||09-16-2011 11:57 AM
For me, there are many problems for Pascal's Wager in almost every form. Note that many people talk about "Pascal's Wager" but he actually had many variations of the wager and discerning which precise version he favoured is not as easy at it sounds.
When someone talks about the weakness of Pascal's Wager, it is often framed in one of two ways:
1) Faux belief - It is claimed that someone following Pascal's Wager doesn't really believe, but is feigning belief so that they might enter heaven, a ploy that most conceptions of god would surely see through. Some people really like this criticism; I am not quite as excited by it, as Pascal himself anticipated such a complaint and addressed it in his writing.
2) Competing religions - Suppose that Pascal's Wager could compel us to believe in god. We still don't know what god to believe in. Because of the way that Pascal's Wager is often expressed, the only religions that pose a problem here are those that also offer infinite rewards of some sort. Following the logic of Pascal's argument, any religion that offered a finite reward (such as, say, Jainism) would be less rational to believe in than, say, Christianity or Islam, which offer an eternal and infinite reward.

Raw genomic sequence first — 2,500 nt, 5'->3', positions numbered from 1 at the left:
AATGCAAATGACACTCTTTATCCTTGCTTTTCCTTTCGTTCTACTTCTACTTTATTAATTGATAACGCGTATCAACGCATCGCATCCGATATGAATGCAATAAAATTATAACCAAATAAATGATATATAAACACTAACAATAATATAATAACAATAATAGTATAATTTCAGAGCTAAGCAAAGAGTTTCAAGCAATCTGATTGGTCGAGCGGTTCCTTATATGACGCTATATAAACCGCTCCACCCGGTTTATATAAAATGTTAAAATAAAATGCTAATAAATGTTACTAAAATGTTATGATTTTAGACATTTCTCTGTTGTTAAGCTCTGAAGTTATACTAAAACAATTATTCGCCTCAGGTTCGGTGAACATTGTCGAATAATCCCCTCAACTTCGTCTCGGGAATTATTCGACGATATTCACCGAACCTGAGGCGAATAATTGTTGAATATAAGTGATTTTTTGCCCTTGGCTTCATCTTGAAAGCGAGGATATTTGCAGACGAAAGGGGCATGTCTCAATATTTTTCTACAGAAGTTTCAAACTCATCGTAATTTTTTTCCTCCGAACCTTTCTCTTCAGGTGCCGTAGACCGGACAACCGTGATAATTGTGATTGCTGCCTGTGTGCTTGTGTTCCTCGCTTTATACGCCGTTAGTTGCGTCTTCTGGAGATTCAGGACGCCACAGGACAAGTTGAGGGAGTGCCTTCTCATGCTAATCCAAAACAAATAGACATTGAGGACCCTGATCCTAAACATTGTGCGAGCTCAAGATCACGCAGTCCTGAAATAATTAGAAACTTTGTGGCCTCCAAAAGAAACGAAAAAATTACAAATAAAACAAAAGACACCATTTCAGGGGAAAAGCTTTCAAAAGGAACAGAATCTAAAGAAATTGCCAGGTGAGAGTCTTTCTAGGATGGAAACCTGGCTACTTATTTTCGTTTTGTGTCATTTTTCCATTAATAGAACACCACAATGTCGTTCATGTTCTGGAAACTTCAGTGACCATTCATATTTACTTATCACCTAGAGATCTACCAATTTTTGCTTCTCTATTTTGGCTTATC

For me, it is on the question of reward that this wager falls to pieces. When one says that they are believing in god so that they will receive such an infinite reward, they are glossing over god's criteria for giving such an award. The implication of this argument is that god chooses to mete out reward and punishment based solely on loyalty. I think that premise can be challenged in a big way! If we assume many of the other qualities ascribed to god, I am left wondering why god prefers faith over works. Could it not be the case that god will reward any person who did what they genuinely thought was good and right, whether they believe in god or not?
From the Abrahamic perspective, of course, this is obviously not the case (in fact, this is roughly the purpose of the story of Abraham: to show that god values faith in him above, say, the life of a child or your sanity). In any Abrahamic conception of god, it must be the case that faith has preference over works. However, I have to ask: do we have any real reason to believe this is true? Pascal was writing to many intellectuals who assumed and believed the truth of the broad Christian narrative, so to many of them, it was true in and of itself. My reflections, however, take me in a rather different direction, wherein none of god's supposed properties have actually been established and where, therefore, no claims about his nature should be assumed.